'Reloville' – Social Study, or History Book?

Take Me Away to ReloVille If you’re like me these days, you’re reading more book reviews than actual books — it’s cheaper and much, much quicker.

But I recently came across a book that might get me to reading, and it might interest those in the relocation/moving industry as well: “Next Stop Reloville” by Peter Kilborn.

Kilborn documents (lionizes?) a community of workers in the country for whom relocation is just another part of the job — here today, Detroit tomorrow.

They follow the job opportunities where they are, using the relocations to command a premium for their efforts, and often moving up steadily on the corporate ladder.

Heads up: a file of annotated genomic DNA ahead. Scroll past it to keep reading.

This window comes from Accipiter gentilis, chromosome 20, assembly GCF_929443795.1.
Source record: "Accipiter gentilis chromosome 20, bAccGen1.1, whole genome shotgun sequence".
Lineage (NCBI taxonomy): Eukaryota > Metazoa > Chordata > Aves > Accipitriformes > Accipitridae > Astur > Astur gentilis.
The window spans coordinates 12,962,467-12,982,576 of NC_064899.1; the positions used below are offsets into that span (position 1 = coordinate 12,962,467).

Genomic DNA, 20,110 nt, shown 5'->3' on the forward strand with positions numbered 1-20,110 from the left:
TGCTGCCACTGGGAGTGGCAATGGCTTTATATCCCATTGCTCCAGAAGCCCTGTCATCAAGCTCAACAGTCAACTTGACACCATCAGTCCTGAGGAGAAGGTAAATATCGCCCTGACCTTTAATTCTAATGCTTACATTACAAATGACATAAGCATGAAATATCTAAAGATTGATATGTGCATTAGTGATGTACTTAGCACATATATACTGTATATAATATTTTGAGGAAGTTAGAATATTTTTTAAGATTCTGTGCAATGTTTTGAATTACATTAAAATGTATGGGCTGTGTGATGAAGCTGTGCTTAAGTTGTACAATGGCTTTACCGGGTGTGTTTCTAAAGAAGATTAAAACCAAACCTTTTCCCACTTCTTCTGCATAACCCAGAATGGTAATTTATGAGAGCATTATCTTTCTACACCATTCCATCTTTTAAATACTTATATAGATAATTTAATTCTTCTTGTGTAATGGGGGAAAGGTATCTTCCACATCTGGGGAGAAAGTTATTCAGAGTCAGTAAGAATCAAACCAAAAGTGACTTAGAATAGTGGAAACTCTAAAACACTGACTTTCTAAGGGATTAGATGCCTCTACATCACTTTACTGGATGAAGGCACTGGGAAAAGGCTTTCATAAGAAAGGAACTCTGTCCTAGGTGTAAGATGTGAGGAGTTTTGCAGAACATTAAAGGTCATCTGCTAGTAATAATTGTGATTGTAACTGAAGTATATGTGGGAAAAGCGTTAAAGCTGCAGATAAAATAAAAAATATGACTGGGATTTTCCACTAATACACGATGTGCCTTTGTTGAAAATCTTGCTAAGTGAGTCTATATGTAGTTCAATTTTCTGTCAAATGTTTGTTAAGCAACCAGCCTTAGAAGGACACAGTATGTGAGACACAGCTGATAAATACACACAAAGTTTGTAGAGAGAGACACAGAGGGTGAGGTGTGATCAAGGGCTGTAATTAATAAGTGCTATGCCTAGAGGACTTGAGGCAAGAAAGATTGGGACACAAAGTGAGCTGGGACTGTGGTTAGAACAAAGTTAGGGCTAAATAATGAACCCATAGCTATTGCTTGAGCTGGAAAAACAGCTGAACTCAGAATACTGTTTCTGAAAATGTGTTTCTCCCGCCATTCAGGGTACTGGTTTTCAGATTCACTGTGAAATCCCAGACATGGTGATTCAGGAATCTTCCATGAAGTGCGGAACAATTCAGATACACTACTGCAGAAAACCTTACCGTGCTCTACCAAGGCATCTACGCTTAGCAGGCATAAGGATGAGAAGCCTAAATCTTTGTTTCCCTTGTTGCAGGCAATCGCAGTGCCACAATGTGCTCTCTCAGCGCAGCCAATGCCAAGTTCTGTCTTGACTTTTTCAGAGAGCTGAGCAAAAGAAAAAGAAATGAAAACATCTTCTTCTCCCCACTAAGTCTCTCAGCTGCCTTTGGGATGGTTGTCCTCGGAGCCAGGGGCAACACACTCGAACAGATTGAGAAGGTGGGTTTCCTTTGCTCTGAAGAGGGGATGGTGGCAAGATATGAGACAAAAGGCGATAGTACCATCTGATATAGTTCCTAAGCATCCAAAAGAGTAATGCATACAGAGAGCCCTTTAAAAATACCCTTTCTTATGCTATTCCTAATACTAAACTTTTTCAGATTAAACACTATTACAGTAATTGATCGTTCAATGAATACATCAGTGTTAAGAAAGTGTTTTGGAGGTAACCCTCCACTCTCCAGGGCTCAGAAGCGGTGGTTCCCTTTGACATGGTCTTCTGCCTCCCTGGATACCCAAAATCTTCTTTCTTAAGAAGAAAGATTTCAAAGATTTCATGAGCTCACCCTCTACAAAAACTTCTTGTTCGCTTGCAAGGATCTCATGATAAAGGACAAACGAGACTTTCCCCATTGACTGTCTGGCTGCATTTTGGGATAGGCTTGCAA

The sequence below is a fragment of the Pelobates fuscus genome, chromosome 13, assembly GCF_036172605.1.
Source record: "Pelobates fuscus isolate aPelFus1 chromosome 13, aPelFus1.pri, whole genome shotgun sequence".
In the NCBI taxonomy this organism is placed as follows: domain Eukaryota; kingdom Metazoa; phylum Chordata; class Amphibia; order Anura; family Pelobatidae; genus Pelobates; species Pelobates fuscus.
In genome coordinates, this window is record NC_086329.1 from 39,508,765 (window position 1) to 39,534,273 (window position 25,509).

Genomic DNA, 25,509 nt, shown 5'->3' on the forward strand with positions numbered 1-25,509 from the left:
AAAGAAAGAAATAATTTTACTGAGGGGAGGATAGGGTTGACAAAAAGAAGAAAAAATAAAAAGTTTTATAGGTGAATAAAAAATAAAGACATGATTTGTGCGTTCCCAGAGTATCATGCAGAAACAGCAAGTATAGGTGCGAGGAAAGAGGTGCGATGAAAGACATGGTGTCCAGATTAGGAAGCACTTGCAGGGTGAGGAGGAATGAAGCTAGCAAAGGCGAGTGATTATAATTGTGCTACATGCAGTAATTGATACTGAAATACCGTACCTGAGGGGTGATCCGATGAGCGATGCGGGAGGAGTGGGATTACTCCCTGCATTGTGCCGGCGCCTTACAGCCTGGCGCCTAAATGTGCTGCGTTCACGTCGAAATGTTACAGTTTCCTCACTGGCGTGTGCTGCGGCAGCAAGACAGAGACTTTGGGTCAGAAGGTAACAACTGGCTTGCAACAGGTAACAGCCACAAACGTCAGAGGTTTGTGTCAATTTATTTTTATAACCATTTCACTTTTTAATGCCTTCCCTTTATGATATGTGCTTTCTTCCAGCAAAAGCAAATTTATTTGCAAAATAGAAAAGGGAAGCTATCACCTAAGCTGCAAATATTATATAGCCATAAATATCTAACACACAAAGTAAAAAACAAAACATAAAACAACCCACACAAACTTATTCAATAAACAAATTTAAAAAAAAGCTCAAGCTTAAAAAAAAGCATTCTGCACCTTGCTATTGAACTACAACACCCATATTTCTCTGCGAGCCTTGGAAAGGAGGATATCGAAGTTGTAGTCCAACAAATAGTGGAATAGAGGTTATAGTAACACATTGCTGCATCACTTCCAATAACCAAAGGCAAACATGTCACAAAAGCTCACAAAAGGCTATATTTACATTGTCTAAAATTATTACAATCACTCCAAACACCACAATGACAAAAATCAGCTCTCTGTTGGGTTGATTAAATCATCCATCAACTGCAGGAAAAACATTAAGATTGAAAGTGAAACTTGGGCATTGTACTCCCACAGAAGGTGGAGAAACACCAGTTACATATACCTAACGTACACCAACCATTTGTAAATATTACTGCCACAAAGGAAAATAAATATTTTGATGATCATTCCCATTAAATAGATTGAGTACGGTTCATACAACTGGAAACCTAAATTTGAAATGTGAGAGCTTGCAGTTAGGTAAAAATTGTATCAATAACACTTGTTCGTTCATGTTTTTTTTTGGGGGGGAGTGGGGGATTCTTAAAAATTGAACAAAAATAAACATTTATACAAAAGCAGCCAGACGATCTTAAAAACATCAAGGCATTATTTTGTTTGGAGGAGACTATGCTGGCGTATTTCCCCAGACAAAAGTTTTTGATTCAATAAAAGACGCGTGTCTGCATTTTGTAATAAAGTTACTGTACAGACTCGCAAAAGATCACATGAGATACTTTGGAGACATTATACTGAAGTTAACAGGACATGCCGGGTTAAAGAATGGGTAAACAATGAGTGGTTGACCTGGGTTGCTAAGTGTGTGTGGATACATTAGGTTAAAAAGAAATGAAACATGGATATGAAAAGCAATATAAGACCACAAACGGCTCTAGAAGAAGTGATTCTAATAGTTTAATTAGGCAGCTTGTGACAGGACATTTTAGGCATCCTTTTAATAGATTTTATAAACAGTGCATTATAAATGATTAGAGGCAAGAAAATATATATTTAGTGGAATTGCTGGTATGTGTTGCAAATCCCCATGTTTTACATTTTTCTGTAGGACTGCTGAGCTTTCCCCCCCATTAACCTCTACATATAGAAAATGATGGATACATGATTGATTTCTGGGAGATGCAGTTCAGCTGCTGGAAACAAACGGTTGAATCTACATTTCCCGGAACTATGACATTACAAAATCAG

What’s so interesting to me about the book is its topicality, but not for the reasons you might suspect. It seems more history book than current social commentary. The way of the relocation specialist might be going the way of the dodo bird (and eventually Twitter, one might hope).

Companies are really backing out of the relo game — it’s expensive to relocate someone, even though many companies have moved away from handling all the aspects of the relocation themselves and instead just give the employees the lump sums to move themselves.

Even so, by all appearances, fewer employees are being relocated, for the obvious reasons –why would you need to relocate a skilled employee when there might so many eligible candidates in your own community?

People will still need to keep moving, but it’s doubtful that this class of road warrior will be the prominent variety, and those who are overly dependent on them should plan accordingly.

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